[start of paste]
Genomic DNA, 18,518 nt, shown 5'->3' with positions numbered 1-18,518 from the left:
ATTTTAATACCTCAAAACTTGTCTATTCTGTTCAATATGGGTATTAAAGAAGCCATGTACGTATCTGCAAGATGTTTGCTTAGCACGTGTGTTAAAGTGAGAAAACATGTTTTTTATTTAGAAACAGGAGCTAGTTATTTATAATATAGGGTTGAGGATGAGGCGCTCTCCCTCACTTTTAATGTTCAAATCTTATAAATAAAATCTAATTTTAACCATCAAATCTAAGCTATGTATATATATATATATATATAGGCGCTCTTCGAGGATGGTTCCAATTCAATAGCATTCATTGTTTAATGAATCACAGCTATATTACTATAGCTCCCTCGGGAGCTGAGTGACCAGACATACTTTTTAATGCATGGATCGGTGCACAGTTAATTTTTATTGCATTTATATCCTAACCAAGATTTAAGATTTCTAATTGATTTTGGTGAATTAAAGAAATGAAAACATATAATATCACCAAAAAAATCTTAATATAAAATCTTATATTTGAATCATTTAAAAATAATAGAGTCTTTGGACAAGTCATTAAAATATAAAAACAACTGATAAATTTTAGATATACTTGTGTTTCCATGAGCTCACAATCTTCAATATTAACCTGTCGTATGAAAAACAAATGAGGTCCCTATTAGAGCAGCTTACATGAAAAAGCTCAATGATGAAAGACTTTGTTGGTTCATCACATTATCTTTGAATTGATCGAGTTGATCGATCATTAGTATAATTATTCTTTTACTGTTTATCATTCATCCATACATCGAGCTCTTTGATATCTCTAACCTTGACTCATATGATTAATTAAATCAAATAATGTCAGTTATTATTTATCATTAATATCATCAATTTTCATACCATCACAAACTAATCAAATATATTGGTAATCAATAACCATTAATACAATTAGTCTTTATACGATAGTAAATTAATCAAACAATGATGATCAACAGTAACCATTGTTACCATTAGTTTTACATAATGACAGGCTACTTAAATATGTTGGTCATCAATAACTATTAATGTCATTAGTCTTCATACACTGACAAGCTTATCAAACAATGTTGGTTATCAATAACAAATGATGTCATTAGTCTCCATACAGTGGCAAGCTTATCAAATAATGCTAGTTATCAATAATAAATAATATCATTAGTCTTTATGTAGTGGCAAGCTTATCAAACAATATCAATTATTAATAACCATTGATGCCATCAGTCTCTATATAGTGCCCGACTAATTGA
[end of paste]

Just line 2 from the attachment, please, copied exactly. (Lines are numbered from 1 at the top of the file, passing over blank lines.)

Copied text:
ATTTTAATACCTCAAAACTTGTCTATTCTGTTCAATATGGGTATTAAAGAAGCCATGTACGTATCTGCAAGATGTTTGCTTAGCACGTGTGTTAAAGTGAGAAAACATGTTTTTTATTTAGAAACAGGAGCTAGTTATTTATAATATAGGGTTGAGGATGAGGCGCTCTCCCTCACTTTTAATGTTCAAATCTTATAAATAAAATCTAATTTTAACCATCAAATCTAAGCTATGTATATATATATATATATATAGGCGCTCTTCGAGGATGGTTCCAATTCAATAGCATTCATTGTTTAATGAATCACAGCTATATTACTATAGCTCCCTCGGGAGCTGAGTGACCAGACATACTTTTTAATGCATGGATCGGTGCACAGTTAATTTTTATTGCATTTATATCCTAACCAAGATTTAAGATTTCTAATTGATTTTGGTGAATTAAAGAAATGAAAACATATAATATCACCAAAAAAATCTTAATATAAAATCTTATATTTGAATCATTTAAAAATAATAGAGTCTTTGGACAAGTCATTAAAATATAAAAACAACTGATAAATTTTAGATATACTTGTGTTTCCATGAGCTCACAATCTTCAATATTAACCTGTCGTATGAAAAACAAATGAGGTCCCTATTAGAGCAGCTTACATGAAAAAGCTCAATGATGAAAGACTTTGTTGGTTCATCACATTATCTTTGAATTGATCGAGTTGATCGATCATTAGTATAATTATTCTTTTACTGTTTATCATTCATCCATACATCGAGCTCTTTGATATCTCTAACCTTGACTCATATGATTAATTAAATCAAATAATGTCAGTTATTATTTATCATTAATATCATCAATTTTCATACCATCACAAACTAATCAAATATATTGGTAATCAATAACCATTAATACAATTAGTCTTTATACGATAGTAAATTAATCAAACAATGATGATCAACAGTAACCATTGTTACCATTAGTTTTACATAATGACAGGCTACTTAAATATGTTGGTCATCAATAACTATTAATGTCATTAGTCTTCATACACTGACAAGCTTATCAAACAATGTTGGTTATCAATAACAAATGATGTCATTAGTCTCCATACAGTGGCAAGCTTATCAAATAATGCTAGTTATCAATAATAAATAATATCATTAGTCTTTATGTAGTGGCAAGCTTATCAAACAATATCAATTATTAATAACCATTGATGCCATCAGTCTCTATATAGTGCCCGACTAATTGA